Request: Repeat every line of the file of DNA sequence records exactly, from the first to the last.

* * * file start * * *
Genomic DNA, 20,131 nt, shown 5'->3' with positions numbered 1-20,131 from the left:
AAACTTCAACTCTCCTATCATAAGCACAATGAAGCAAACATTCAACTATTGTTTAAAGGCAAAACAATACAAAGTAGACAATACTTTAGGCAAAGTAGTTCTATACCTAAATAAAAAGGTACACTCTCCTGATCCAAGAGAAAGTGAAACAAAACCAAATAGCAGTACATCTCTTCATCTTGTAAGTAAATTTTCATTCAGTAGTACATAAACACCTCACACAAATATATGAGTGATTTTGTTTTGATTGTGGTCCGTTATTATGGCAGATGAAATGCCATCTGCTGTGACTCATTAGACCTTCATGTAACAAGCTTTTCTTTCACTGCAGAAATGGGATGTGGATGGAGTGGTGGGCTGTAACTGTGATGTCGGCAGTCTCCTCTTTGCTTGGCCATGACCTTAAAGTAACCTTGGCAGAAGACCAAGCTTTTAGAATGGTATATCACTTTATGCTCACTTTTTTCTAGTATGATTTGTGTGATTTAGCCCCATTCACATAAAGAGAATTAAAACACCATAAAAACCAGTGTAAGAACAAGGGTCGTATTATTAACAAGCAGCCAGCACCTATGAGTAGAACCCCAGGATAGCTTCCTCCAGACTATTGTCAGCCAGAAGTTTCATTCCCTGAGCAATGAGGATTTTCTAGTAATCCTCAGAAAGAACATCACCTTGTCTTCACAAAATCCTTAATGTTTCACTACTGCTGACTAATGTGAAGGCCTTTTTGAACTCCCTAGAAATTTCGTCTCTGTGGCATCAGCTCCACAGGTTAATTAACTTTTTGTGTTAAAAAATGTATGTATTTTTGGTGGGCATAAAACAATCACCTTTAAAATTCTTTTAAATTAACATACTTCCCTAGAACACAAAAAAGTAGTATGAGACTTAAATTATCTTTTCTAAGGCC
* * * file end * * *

Genomic DNA, 20,131 nt, shown 5'->3' with positions numbered 1-20,131 from the left:
AAACTTCAACTCTCCTATCATAAGCACAATGAAGCAAACATTCAACTATTGTTTAAAGGCAAAACAATACAAAGTAGACAATACTTTAGGCAAAGTAGTTCTATACCTAAATAAAAAGGTACACTCTCCTGATCCAAGAGAAAGTGAAACAAAACCAAATAGCAGTACATCTCTTCATCTTGTAAGTAAATTTTCATTCAGTAGTACATAAACACCTCACACAAATATATGAGTGATTTTGTTTTGATTGTGGTCCGTTATTATGGCAGATGAAATGCCATCTGCTGTGACTCATTAGACCTTCATGTAACAAGCTTTTCTTTCACTGCAGAAATGGGATGTGGATGGAGTGGTGGGCTGTAACTGTGATGTCGGCAGTCTCCTCTTTGCTTGGCCATGACCTTAAAGTAACCTTGGCAGAAGACCAAGCTTTTAGAATGGTATATCACTTTATGCTCACTTTTTTCTAGTATGATTTGTGTGATTTAGCCCCATTCACATAAAGAGAATTAAAACACCATAAAAACCAGTGTAAGAACAAGGGTCGTATTATTAACAAGCAGCCAGCACCTATGAGTAGAACCCCAGGATAGCTTCCTCCAGACTATTGTCAGCCAGAAGTTTCATTCCCTGAGCAATGAGGATTTTCTAGTAATCCTCAGAAAGAACATCACCTTGTCTTCACAAAATCCTTAATGTTTCACTACTGCTGACTAATGTGAAGGCCTTTTTGAACTCCCTAGAAATTTCGTCTCTGTGGCATCAGCTCCACAGGTTAATTAACTTTTTGTGTTAAAAAATGTATGTATTTTTGGTGGGCATAAAACAATCACCTTTAAAATTCTTTTAAATTAACATACTTCCCTAGAACACAAAAAAGTAGTATGAGACTTAAATTATCTTTTCTAAGGCC